Mining activities are critical for industrial concerns. Largely, mining resources provide energy that is necessary for sustaining the needs of societies. Production of plastics and fertilizers rely on oil extractions. Military technologies utilize uranium sources in the production of nuclear weapons, signifying the relevance of mining in providing homeland security. Renewable energy resources offer environmental-friendly energy sources; however, the infrastructure required to construct the alternative energy installations relies on consumption of rare metals meaning that their demand will increase significantly (André-Mayer 1). Therefore, sustainable practices have to be developed to ensure that cities recycle resources used.
The relevance of any mining expedition is calculated according to the energy ratio achieved. The Energy Return on Energy Invested (EROEI) concept is used to calculate the energy returns to maintain the viability of the mining venture (Ahmed 1). Essentially, the global mineral resources are plentiful; however, mining activities rely on extractions from concentrated sites that offer a reliable EROEI. Recent developments in mining expeditions signify a growing concern in rising needs for energy resources used in mining due to a reduction of easily accessible mineral resources.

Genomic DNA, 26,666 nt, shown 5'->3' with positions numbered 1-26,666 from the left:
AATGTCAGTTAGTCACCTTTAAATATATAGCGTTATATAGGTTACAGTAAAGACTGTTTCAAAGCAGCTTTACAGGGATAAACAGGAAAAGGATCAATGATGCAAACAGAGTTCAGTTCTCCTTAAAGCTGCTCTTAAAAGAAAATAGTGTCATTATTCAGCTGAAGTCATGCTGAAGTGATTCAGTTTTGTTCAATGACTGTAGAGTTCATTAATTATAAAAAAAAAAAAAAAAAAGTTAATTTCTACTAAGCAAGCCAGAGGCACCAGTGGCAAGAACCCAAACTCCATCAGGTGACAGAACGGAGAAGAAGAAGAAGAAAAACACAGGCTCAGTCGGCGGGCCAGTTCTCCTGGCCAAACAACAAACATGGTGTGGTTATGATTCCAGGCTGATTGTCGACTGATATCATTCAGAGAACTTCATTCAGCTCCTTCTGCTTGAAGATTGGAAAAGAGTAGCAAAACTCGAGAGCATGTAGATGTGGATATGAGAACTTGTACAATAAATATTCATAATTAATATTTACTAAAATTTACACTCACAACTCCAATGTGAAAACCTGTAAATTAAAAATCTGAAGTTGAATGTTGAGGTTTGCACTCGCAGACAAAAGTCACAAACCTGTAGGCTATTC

Technological innovations such as fracking have limitations since the productivity they offer only run within three years of operation at a site, prompting exploration of many wells at the expense of the environment. Methane is used in the fracking process, and approximately four percent is released to the atmosphere (Environment 1). Taking into consideration that the heat-trapping effect of the gas is twenty-five times stronger than that of carbon dioxide, fracking activities have devastating effects on the atmosphere.
Furthermore, the fracking process relies on the availability of massive amounts of water which has to be sourced from lake, rivers or neighboring communities. Wastewater from the chemical processes involved in Hydraulic fracturing activities has toxic elements that undermine the ecosystem when released to the ground (Greenpeace 1). Lastly, sinkholes and soil contamination are other implications of mining on the environment.
- Ahmed, Nafeez. “Exhaustion of Cheap Mineral Resources is Terraforming Earth – Scientific Report.” The Guardian, 4 June 2014, https://www.theguardian.com/environment/earth-insight/2014/jun/04/mineral-resource-fossil-fuel-depletion-terraform-earth-collapse-civilisation. Accessed 17 November 2017.
- André-Mayer, Anne-Sylvie. “Are our Mineral Resources Truly Limited?” French National Center for Scientific Research, 16 Nov. 2015 https://news.cnrs.fr/opinions/are-our-mineral-resources-truly-limited. Accessed 18 November 2017.
- Environment. “Effects of Mining on the Environment and Human Health.” Environment, 20 April 2015, https://www.environment.co.za/mining-2/effects-of-mining.html. Accessed 18 November 2017.
- Greenpeace. “About Coal Mining Impacts.” Green Peace, 1 July 2016, http://www.greenpeace.org/international/en/campaigns/climate-change/coal/Coal-mining-impacts. Accessed 18 November 2017.